Tag Archives: genomics resources

Announcement of Updated Tutorial Materials: UniProt, Overview of Genome Browsers, and World Tour of Resources

As many of you know, OpenHelix specializes in helping people access and utilize the gold mine of public bioscience data in order to further research.  One of the ways that we do this is by creating materials to train people – researchers, clinicians, librarians, and anyone interested in science - on where to find data they are interested in, and how to access data at particular public databases and data repositories. We’ve got over 100 such tutorials on everything from PubMed to the Functional Glycomics Gateway (more on that later).

In addition creating these tutorials, we also spend a lot of time to keep them accurate and up-to-date. This can be a challenge, especially when lots of databases or resources all have major releases around the same time. Our team continually assesses and updates our materials and in this post I am happy to announce recently released updates to three of our tutorials: UniProt, World Tour, and Overview of Genome Browsers.

Our Introductory UniProt tutorial shows users how to: perform text searches at UniProt for relevant protein information, search with sequences as a starting point, understand the different types of UniProt records, and create multi-sequence alignments from protein records using Clustal.

Our Overview of Genome Browsers introduces users to introduce Ensembl, Map Viewer, UCSC Genome Browser, the Integrated Microbial Genomes (IMG) browser, and to the GBrowse software system. We also touch on WebGBrowse, JBrowse, the Integrative Genomics Viewer (IGV), the ARGO Genome Browser, the Integrated Genome Browser (IGB)GAGGLE, and the Circular Genome Viewer, or CGView.

Our World Tour of Genomics Resources is free and accessible without registration. It includes a tour of example resources, organized by categories such as Algorithms and Analysis tools, expression resources, genome browsers (both Eukaryotic and Prokaryotic/Microbial) , Literature and text mining resources, and resources focused on nucleotides, proteins, pathways, disease and variation. This main discussion will then lead into a discussion of how to find resources with the free OpenHelix Resource Search Portal, followed by learning to use resources with OpenHelix tutorials, and a discussion of additional methods of learning about resources.

Quick Links:

OpenHelix Introductory UniProt tutorial suite: http://www.openhelix.com/cgi/tutorialInfo.cgi?id=77

OpenHelix Overview to Genome Browsers tutorial suite: http://www.openhelix.com/cgi/tutorialInfo.cgi?id=65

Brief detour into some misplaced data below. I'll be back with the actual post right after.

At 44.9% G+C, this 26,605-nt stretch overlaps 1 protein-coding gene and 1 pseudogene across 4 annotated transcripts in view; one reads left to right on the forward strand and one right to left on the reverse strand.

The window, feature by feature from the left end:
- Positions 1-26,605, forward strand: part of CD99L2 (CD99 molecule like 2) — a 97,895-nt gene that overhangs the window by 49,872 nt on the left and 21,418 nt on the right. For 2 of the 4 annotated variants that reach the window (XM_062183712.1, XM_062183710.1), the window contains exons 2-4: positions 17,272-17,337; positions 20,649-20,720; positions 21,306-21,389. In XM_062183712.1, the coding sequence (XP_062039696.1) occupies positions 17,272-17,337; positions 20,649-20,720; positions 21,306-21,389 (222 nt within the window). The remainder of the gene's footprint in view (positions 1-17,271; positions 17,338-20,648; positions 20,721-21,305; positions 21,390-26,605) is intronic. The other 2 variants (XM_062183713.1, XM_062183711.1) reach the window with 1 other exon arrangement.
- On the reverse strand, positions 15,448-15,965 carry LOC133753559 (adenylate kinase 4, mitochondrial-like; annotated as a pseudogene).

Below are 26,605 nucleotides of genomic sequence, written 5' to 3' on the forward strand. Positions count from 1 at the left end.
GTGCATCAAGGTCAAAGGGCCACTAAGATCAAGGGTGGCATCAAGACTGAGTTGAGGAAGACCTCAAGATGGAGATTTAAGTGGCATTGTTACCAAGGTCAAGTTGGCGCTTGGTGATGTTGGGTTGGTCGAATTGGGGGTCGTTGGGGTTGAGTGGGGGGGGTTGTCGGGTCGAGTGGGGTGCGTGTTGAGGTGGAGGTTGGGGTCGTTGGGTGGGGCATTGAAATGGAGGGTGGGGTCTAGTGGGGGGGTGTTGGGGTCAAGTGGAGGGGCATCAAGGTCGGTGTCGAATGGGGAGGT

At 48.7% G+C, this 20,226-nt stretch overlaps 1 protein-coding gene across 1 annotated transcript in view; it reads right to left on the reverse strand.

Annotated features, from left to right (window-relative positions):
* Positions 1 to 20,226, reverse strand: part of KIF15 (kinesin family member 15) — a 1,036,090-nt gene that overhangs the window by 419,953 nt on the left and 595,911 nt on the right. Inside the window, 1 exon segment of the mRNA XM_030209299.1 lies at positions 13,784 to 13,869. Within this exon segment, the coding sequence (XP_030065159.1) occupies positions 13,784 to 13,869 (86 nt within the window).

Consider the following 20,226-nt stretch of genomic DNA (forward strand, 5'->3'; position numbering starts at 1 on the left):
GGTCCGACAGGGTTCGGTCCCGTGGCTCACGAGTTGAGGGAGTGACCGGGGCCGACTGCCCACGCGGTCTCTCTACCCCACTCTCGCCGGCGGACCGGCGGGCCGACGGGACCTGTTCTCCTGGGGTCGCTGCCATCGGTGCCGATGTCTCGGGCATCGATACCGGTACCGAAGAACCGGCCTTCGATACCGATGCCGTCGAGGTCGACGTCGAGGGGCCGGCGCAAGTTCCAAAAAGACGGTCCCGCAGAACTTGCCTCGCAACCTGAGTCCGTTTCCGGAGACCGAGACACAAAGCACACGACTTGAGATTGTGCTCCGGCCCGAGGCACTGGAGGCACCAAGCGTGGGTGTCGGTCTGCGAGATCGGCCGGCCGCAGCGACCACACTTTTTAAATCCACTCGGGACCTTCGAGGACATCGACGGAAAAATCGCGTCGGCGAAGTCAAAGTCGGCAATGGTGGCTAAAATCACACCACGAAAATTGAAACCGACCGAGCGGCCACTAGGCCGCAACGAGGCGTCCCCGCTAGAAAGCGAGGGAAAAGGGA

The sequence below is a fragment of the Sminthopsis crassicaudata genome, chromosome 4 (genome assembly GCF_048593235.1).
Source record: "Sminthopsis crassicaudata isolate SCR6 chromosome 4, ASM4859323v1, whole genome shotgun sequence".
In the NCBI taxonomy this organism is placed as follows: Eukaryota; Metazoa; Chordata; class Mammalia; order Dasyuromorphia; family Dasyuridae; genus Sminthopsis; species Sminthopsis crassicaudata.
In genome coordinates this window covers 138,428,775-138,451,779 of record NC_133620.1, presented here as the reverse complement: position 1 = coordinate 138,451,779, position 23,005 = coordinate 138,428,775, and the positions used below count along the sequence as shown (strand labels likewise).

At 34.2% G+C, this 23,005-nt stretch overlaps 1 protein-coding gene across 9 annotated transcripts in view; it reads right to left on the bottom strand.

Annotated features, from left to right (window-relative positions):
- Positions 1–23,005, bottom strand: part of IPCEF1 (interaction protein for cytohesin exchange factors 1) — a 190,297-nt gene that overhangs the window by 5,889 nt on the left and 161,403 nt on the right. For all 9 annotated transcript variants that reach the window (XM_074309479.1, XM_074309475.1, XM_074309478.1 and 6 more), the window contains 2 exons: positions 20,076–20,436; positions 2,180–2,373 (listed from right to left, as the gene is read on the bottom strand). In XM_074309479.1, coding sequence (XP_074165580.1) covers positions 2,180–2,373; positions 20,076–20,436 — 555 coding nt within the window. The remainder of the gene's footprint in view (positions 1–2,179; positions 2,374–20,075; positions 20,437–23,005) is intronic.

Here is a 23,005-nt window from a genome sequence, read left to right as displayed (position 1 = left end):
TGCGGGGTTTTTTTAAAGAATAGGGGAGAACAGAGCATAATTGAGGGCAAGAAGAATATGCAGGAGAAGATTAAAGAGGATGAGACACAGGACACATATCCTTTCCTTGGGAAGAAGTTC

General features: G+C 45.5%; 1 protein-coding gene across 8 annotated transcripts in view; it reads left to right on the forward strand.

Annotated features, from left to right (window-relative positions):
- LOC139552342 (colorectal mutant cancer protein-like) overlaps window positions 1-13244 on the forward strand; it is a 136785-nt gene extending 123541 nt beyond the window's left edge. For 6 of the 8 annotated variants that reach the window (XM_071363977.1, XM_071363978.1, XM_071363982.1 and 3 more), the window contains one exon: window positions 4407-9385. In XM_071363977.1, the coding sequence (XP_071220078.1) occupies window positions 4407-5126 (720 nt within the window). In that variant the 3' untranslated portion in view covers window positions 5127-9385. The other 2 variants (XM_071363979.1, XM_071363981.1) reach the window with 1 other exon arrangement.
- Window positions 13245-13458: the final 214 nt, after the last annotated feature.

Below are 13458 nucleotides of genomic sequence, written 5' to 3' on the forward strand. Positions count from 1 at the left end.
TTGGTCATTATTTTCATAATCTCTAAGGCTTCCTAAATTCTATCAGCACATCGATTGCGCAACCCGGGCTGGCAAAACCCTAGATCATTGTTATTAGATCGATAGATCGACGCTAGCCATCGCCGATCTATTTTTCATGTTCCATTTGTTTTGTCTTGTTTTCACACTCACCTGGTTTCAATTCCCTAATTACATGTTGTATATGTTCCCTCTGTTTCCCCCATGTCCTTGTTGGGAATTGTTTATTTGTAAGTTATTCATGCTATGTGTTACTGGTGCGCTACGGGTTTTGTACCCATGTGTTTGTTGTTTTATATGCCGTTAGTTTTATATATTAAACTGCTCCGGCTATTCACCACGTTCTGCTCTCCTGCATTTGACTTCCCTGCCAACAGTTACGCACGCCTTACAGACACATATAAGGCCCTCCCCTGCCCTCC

Free OpenHelix World Tour of Genomics Resources tutorial suite: http://www.openhelix.com/cgi/tutorialInfo.cgi?id=119

 


Video Tip of the Week: Big Changes to NCBI’s Genome Resources


NCBI was created in 1988 and has maintained the GenBank database for years. They also provide many computational resources and data retrieval systems for many types of biological data. As such they know all too well how quickly the data that biologists collect has changed and expanded. As uses for various data types have been developed, it has become obvious that new types of information (such as expanded metadata) need to be collected, and new ways of handling data are required.

NCBI has been adapting to such needs throughout the years and recently has been adapting its genome resources. Today’s tip will be based on some of those changes. My video will focus on the “completely redesigned Genome site”, which was recently rolled out and announced in the most recent NCBI newsletter. I haven’t found a publication describing the changes, but the newsletter goes into some detail and the announcement found at the top of the Genome site (& that I point out in the video) has very helpful details about the changes.

As you will see in the announcement, the Genome resource is not the only related resource to have undergone changes recently, including the redesign of the Genome Project resource into the BioProject resource and the creation of the BioSample resource. I won’t have time to go into detail about those two resources but at the end of my post I will link to two recent NCBI publications that came out in Nucleic Acids Research this month – these are good resources to read for more information on BioProject, BioSample, and on the NCBI as a whole. For a historical perspective I also link to the original Genome reference, which is in Bioinformatics and currently free to access.